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As employees move through their salary range, their salary growth should slow.  Someone who is performing at a 4 level, fully competent in their position, and in the 1st quartile, should receive a greater percentage increase than someone who is performing at the same level but is already in the 4th quartile.  Don’t be afraid to be open about this with your subordinates.  Compensation should not be a mystery.  Employees have a right to understand how their merit increase was calculated.  This can also open the door for conversations about career growth and additional responsibilities they could take on to move to the next salary grade.

Aside from merit increases, there are usually two additional types of increases that can happen.  One is a promotion, which is simple enough.  Someone is moving into a different position in a higher salary grade or is moving to a more senior position within their same job family.  The second type of increase is the market adjustment.  Perhaps the most misunderstood type of increase.  A market adjustment is not a way to give your employees more money without going over your merit budget, as many new managers believe.  A market adjustment is specifically used for an employee who is performing competently in their position, but is very low in their range.  Many organizations will restrict market adjustments to employees who are performing at a level 4 or 5 and are in the first quartile of their salary range.  This increase, in addition to the merit increase should bring the employee to the 2nd quartile or as high as the midpoint of the salary range.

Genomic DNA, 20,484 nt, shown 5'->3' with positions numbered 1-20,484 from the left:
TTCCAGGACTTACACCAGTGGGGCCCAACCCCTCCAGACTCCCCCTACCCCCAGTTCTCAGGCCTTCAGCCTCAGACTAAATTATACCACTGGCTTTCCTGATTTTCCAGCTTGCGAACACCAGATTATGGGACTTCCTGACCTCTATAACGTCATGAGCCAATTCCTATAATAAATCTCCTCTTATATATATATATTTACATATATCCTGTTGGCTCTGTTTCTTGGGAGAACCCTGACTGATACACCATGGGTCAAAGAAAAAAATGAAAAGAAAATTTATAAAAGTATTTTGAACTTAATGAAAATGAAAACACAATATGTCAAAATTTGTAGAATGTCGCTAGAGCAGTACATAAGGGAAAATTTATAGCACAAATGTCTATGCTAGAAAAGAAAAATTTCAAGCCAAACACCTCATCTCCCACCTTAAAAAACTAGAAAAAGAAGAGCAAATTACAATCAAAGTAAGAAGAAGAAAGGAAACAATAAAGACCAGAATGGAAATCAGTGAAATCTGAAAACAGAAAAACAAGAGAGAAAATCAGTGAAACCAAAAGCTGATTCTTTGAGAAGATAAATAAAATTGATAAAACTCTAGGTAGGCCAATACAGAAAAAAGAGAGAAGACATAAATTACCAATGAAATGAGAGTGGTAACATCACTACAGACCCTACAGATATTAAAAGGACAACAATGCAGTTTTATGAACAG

The last topic is a merit increase that is called lump sum or one time merit increases.  There are pros and cons of implementing lump sum increases.  

These types of merit increase are reserved for employees performing at a level 4 or 5 and at the very top of their range.  The theory is you are already paying these employees above the 100th percentile of the market and do not want to continue to increase their base salary. You do, however, want to continue to reward and incentivize them.  If you decide to implement lump sums, they are usually given at about ½ the amount of a regular merit increase and paid all at one time at the beginning of the year.

So, now you know, doling out the dollars, can be a little more complicated than just giving everyone 3%, but, done correctly, you can continue to incentivize your best employees!